As fun as it’s been to analyze one film over and over and over, today we wrap up our last official Furious 7 weekend box office report. To absolutely no one’s surprise, save Preserve fanatics who dress solely in official Blake Lively–curated fashion, Vin Diesel hit the NOx button one last time and left everyone else idling at the starting line. Even with its dashboard gauge flashing “empty,” that marks four successive weekends for Furious 7 as America’s no. 1 movie (with $18.3 million), the first film to do that since 2012 and only the 29th ever.
But having sucked all the multiplex oxygen into its intake valves, Furious 7 left little for anyone else: The domestic box office totaled a pitiful $98 million, dropping 16 percent compared to 2014. Still, all of that American Sniper money means the North American box office remains up 4 percent this year, with a murderers’ row of marquee franchises yet to join Furious 7 in the billion-dollar club. But before we close out April, let’s start with one last panegyric to the film you either see as a top pick for Best Picture or a steroidal Brand Edifice, depending on how you define “relevant.”
Loser: Harry Potter, Elsa, and Everyone but James Cameron (and Kevin James)
Oh, Toretto, Breaker of Box Offices! Thou hast amassed over $1 billion international, reaching a summit so high only James Cameron’s been there before (twice). And thy $1.3 billion worldwide total makest thou the fifth-highest-grossing film of all time: Frozen’s record is reduced to a slushy mix, and soon enough Harry Potter will march before thy muscle-car chariot in shame, offering up his fourth-place position on the all-time list as tribute to your unceasing explosions. Canst thou unseat even The Avengers? Well … be grateful for that $1.3 billion. The surest sign that Furious 7’s benevolent reign has neared its end is that Paul Blart: Mall Cop 2 [sigh] was nipping at its heels this weekend with $15.5 million domestic for second place. And since Blart Deux cost only $30 million but has already racked up $43.9 million with a roadway clear of competing comedies, that sinking feeling in your gut indicates we may yet see the abomination of a full-on Blart Trilogy [shudder].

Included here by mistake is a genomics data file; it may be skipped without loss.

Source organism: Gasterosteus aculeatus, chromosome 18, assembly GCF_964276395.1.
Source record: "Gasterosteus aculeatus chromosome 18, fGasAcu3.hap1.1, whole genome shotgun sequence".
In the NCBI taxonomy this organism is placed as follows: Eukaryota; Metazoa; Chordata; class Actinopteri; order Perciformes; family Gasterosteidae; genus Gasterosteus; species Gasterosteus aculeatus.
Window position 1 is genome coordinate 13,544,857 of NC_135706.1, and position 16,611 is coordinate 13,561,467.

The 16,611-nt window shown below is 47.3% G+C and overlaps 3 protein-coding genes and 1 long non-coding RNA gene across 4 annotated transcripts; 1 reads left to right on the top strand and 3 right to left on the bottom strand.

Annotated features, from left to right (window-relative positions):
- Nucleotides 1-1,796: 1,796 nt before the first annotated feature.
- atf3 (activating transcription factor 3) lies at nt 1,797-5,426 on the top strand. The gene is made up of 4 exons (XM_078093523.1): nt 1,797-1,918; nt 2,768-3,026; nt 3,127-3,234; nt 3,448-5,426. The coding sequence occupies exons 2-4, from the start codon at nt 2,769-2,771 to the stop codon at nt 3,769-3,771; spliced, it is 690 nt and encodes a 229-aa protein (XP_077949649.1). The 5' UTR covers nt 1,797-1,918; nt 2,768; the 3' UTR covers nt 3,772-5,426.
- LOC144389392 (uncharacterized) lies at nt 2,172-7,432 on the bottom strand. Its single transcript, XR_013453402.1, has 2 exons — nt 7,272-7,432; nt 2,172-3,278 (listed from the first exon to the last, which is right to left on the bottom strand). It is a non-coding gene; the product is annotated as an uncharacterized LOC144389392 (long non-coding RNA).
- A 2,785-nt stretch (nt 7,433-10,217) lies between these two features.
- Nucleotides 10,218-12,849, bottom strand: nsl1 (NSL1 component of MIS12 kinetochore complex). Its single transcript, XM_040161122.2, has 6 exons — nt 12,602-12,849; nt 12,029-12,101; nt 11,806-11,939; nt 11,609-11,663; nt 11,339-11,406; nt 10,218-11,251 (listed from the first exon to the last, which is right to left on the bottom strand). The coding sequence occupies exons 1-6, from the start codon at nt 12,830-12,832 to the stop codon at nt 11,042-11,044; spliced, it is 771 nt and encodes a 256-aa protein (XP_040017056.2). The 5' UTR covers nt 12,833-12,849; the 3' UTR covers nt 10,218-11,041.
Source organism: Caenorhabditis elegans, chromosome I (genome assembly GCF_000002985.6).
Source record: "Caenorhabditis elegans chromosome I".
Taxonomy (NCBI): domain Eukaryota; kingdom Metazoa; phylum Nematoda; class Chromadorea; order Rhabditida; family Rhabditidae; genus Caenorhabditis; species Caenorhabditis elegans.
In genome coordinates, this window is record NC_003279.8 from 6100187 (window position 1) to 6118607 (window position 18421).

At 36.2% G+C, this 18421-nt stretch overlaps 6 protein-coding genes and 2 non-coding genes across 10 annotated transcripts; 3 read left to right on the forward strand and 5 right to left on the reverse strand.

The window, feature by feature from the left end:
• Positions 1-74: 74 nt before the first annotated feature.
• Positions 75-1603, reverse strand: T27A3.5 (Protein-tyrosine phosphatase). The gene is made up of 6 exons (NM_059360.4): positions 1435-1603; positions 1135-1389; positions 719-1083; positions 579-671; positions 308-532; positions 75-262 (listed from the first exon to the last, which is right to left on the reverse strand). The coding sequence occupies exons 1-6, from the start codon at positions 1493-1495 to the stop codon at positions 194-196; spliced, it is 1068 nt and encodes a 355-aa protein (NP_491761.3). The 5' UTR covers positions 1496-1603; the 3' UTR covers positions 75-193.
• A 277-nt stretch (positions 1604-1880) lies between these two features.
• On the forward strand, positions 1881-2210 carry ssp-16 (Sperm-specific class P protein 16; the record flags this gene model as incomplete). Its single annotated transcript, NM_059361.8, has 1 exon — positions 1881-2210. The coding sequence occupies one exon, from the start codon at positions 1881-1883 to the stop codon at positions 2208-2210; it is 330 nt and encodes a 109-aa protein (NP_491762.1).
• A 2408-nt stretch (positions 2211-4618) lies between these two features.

Winner: The Other Half of the World
If the local multiplex felt a little quiet this weekend, it’s because the other studios fled for higher ground as Marvel’s next profit tsunami, Avengers: Age of Ultron, sucked in the tide ahead of its arrival on American shores. It also hoovered in $201.2 million across half the planet ahead of its all-conquering domestic landfall this Friday. In fact, Furious 7 likely won’t hold on to its fourth-place notch for very long. Box office pundits, with all the breathless hysteria of a 13-year-old in line to see, well, Age of Ultron, expect the Avengers sequel to top its predecessor easily, and Disney1 says these early international returns are running 44 percent ahead of the original Avengers when accounting for exchange rates. The irony of America’s economic recovery is that all of these international returns are denominated in weaker local currencies that will undercut the final dollar total of films that, like Furious 7 and Age of Ultron, do the lion’s share of their business overseas. And that could impact the ever-critical bragging rights that are the true currency for Hollywood’s fragile egos. I know … you may now cry the smallest tears in history for this sad fact.